And when Ethel Kennedy took the ice, we just knew that good things would follow.
It has been a good week for ALS awareness.
But we have much more to do.
- What happens to the windfall of public generosity? We hope that it will enable an infusion of radical new thinking in the fight against ALS. Perhaps the two young men with ALS who got it all started, Pat Quinn and Pete Frates, would be good advisors for some "think different" uses for the generosity of so many.
- Not everyone who has basked in a video has conveyed ALS awareness. We hope that a communications person from one of our national organizations has had a chat with Brooke Shields and Wanda Sykes by now. Obviously the ice doesn't magically impart an understanding of ALS.
- Unfortunately the ice-dumpers have much higher odds of getting ALS than most of them would ever imagine.
- And no media interview should ever forget to mention Pete Frates and Pat Quinn. Ever.
Some friends have asked me about charities that might be like the small, high-impact charities that Bill and Melinda Gates often mention. I'm about as far as it gets from Mr. and Mrs. Gates, and there are many good charities in the ALS space. Many are woefully underfunded. My new favorite question is, "How will you put my $100 donation to work in the next 30 days?" Sometimes the answers aren't glamorous, but every charity should have a direct answer for you to measure next to your goals. And certainly, Google and 990s are your friends. Here are some thoughts.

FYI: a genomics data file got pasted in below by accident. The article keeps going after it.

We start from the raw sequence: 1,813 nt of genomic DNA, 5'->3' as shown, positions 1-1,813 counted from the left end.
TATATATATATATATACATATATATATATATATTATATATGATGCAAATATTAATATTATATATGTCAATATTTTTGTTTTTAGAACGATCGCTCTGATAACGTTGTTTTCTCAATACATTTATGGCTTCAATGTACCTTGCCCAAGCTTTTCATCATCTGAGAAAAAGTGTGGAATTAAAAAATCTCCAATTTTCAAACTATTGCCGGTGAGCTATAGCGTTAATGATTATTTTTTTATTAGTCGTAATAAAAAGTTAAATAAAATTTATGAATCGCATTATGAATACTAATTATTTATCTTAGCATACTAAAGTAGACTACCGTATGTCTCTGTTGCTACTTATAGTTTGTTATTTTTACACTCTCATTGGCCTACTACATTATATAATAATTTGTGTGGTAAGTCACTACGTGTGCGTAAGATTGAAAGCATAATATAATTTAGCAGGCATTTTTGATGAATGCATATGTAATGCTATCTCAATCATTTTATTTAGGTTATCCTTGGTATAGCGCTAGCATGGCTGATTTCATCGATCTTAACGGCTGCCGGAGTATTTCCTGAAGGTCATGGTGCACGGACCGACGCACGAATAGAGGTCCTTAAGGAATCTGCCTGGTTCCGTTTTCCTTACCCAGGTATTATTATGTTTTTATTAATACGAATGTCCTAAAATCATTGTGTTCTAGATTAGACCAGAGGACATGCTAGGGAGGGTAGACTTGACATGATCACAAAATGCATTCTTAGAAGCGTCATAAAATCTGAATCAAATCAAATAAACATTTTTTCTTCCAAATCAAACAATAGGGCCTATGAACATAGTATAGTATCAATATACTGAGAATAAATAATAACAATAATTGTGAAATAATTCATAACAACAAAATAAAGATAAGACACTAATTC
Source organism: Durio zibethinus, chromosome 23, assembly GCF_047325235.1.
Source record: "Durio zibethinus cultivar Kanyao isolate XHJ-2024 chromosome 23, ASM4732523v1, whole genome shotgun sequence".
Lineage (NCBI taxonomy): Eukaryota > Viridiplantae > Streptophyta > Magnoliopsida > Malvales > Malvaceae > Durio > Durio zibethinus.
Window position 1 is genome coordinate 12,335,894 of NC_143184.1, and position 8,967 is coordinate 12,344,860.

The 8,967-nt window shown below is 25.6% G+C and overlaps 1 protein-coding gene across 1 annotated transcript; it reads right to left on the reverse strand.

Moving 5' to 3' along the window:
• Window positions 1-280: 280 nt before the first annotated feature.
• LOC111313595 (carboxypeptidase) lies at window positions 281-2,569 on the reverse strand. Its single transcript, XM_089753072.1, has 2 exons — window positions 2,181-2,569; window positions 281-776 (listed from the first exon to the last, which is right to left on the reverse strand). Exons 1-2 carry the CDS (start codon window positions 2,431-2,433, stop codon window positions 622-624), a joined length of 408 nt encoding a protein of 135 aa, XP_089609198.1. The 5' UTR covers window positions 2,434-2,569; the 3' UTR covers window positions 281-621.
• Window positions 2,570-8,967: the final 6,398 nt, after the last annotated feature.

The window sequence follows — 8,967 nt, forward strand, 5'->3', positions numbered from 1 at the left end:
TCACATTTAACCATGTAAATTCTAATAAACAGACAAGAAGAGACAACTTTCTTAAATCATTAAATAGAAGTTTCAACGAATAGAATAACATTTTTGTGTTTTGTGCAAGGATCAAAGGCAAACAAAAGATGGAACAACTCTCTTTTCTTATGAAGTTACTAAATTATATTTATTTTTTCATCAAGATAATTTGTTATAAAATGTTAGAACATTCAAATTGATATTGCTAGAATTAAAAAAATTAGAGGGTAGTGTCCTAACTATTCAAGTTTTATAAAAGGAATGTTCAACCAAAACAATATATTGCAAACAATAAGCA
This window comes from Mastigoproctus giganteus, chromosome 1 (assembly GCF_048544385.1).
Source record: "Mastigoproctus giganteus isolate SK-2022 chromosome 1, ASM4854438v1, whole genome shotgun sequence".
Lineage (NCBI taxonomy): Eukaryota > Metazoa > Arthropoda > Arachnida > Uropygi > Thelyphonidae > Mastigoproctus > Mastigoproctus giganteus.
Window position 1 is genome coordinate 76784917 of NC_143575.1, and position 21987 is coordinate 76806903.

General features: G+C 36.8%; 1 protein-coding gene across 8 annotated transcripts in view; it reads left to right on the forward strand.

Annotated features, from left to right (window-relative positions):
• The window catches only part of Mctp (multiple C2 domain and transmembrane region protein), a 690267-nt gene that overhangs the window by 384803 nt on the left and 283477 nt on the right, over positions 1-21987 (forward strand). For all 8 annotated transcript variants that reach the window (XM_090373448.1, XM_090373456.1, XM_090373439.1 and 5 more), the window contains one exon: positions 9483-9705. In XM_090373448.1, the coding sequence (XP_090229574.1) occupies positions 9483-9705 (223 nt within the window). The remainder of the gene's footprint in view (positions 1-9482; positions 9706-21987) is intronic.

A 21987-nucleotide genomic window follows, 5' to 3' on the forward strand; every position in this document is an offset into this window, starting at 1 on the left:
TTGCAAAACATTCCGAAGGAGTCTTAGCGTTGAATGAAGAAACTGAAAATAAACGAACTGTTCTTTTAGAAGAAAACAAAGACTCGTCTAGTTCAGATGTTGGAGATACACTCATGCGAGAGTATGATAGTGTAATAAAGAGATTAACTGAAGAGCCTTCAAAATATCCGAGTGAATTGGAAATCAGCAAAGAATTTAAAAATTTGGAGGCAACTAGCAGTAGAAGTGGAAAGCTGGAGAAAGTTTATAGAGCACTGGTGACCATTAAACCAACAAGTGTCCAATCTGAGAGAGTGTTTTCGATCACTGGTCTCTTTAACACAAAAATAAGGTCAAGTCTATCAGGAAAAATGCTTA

ALS TDI www.als.net
This is a not-for-profit biotech lab focused solely on ALS. They have a specific, new research project that could use your $100 donation. http://www.als.net/ips/prescreen/?f=hr It's immediate and important for advancing the science.
The Gleason Initiative Foundation www.teamgleason.org
Most of us know about "No White Flags," but few know that behind the scenes, Team Gleason works hard on issues of enabling technology for people with ALS. Your $100 can help supply technology to people with ALS in need.
And certainly there are more.
Not-for-profits are risk-averse, and it's time for us donors to start investing in and demanding some smart risk. The fact is that what we have done in the past has failed to deliver a treatment for ALS.
And never forget Pete Frates www.petefrates.com and Pat Quinn www.quinnforthewin.com
Holy moley, it's time for GMA and more ice buckets. Will David Muir's hair go next?